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Despite Injury, DE Horace Jones was a Great Raider

Defensive end Horace Jones is one of the underrated Oakland Raiders of the 1970s
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Defensive end Horace Jones is one of the underrated Oakland Raiders of the 1970s, even though he had five solid seasons for the Silver and Black before an injury-shortened his career.

The 6-3, 255-pound Jones was a great pick for the Raiders in the 12th round (No. 305 overall) out of Louisville in the 1971 National Football League Draft and moved into the starting lineup as a rookie, making 11 starts and collecting 57 tackles including 31 solos, in addition, four sacks, forcing a fumble and defending against two passes.

Jones replaced injured Tony Cline that season opposite Raiders legend Ben Davidson at the other defensive end, and in 1972 Cline and Jones settled in as the starters, with Davidson moving inside to a defensive tackle spot.

That season, many believed Jones should have made the Pro Bowl as he collected 64 tackles, had 9½ sacks, and a 16 run-stuff performance, better numbers than Pro Bowler Elvin Bethea of the Houston Oilers, while Cline had 67 tackles and five sacks on the other side of the line.

Jones’ 16 run stuffs rank with the best of all-time, as in 2019 Brandon Graham of the Philadelphia Eagles led the NFL with 12, Jadeveon Clowney of the Houston Texans made3 13.5 in 2017, J.J. Watt of the Houston Texans had 16.5 in 2015, Jerome Brown of the Eagles totaled 17 in 1989, and Jack Youngblood of the Los Angeles Rams finished with 13.5 in 1973.

Cline and Jones nearly prevented the Pittsburgh Steelers’ famed “Immaculate Reception” that season as they were all over quarterback Terry Bradshaw before he got off a desperation pass that running back Franco Harris caught for a miraculous game-winning touchdown.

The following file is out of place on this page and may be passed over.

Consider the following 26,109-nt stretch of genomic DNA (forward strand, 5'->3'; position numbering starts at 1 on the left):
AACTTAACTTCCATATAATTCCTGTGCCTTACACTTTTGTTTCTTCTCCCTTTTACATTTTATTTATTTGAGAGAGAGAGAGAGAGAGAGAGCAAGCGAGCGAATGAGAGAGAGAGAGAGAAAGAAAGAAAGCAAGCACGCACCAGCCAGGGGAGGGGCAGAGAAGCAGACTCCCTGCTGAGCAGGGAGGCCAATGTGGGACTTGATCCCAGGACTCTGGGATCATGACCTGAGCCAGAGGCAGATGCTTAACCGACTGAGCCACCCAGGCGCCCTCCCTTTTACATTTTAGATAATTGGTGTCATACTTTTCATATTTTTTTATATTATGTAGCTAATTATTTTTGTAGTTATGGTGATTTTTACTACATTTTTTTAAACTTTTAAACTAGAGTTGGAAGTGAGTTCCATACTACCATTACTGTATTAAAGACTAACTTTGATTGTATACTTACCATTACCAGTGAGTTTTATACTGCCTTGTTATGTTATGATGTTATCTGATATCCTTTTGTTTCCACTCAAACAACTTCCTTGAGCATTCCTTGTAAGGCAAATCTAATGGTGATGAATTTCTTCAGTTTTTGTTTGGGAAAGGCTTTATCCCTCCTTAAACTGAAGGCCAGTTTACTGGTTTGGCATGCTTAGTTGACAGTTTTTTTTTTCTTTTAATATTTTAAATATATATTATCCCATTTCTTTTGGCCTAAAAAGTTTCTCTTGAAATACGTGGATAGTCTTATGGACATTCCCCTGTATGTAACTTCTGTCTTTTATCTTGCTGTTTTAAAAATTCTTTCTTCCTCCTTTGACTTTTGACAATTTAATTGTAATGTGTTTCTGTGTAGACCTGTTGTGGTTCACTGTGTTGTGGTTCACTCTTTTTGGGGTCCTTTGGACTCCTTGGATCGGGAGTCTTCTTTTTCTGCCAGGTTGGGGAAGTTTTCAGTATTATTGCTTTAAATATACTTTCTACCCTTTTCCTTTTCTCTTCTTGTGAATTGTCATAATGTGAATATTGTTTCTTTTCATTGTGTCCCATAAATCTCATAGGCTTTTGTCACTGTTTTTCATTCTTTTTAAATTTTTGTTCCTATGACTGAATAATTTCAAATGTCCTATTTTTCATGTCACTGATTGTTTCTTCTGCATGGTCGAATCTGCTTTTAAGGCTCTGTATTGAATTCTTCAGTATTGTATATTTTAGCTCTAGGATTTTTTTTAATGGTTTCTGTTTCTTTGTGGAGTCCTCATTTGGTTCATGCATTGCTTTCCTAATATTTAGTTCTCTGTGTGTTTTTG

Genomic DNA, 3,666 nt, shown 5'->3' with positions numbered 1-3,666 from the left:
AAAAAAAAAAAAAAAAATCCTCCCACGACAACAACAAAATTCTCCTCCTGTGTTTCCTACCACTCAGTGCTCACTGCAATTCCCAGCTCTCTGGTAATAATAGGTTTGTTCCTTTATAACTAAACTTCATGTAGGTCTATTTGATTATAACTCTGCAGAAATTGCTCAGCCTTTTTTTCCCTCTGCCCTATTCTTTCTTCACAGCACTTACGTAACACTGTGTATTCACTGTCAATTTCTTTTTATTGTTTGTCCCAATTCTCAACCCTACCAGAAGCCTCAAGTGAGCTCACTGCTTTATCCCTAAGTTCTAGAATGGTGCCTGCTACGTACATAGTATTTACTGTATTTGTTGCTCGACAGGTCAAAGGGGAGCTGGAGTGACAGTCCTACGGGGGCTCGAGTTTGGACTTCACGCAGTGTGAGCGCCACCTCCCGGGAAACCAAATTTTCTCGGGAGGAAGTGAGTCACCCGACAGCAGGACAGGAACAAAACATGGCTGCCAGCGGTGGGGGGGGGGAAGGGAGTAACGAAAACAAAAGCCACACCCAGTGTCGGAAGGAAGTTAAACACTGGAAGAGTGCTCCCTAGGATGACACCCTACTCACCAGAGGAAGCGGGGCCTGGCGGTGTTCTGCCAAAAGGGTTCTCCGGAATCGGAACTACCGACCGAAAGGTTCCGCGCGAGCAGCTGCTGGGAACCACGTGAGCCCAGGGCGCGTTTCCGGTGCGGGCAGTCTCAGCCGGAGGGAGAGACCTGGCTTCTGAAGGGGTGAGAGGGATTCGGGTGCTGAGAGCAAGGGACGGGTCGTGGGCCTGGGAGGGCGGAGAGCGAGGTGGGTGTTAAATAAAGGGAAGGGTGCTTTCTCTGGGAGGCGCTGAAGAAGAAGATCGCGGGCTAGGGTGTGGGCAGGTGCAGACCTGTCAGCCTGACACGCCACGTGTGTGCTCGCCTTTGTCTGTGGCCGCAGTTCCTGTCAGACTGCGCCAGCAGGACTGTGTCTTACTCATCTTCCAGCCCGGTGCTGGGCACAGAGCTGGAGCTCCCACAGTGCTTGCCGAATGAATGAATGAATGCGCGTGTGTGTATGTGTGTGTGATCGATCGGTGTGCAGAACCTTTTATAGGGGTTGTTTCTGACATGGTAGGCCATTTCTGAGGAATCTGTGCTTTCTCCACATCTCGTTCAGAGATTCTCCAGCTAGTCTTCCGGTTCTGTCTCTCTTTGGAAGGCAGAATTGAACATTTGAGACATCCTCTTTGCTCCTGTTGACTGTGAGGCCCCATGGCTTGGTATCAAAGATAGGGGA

Unfortunately for Jones, the Raiders signed former star Bubba Smith of the Baltimore Colts after he tore up his knee in 1972, and Jones was relegated to a reserve role in 1973 when started only four games season, recorded only 13 tackles but still had 4½ sacks.

However, Jones was back in the starting lineup for all 14 games the following season and recorded 44 tackles and 6½ sacks while defending against four passes, forcing one fumble, and recovering three fumbles that he returned for 45 yards, but he saved his best season for 1975.

That year, Jones collected 58 total tackles, including 44 solos, had one pass defended, made a career-high 13 sacks, and deserved a Pro Bowl selection that he did not receive. Cline had 11 sacks from the other defensive end as the Raiders collected a total of 55 and a defensive passer rating of 37.2.

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The Raiders were 11-3 and won the AFC West that season, but they were beaten by the Steelers, 16-10, in the playoffs, 16-10, although you couldn’t blame Jones because he made several tackle in the game.

The Raiders went 13-1 in 1976, defeated the Pittsburgh Steelers, 24-7, in the American Football Conference Championship Game, and routed Minnesota Vikings, 32-14, in Super Bowl XI to win the NFL’s ultimate fame for the first time.

However, although Jones and Cline received Super Bowl rings, they were not really a part of it because both sustained knee injuries early in the season.

In 1977, Jones was making a comeback try with the Raiders during the preseason, and said: “I feel strong (but) I feel slow,” he was waived before the start of the season and signed with the Seattle Seahawks, but his career essentially was over.

In November, the Seahawks put Jones on waivers because his knee was not at full strength. He hoped to sign with another team for the 1978 season, but in April he was hospitalized because of an infection in his surgically repaired knee and a few months later announced his retirement.

Still, Jones did very well for a 12th-round draft choice, No. 305 overall, by collecting 37½ sacks in 70 games, and with a few breaks and had he not been injured, he could have been one of the greatest defensive linemen to ever wear the Silver and Black.

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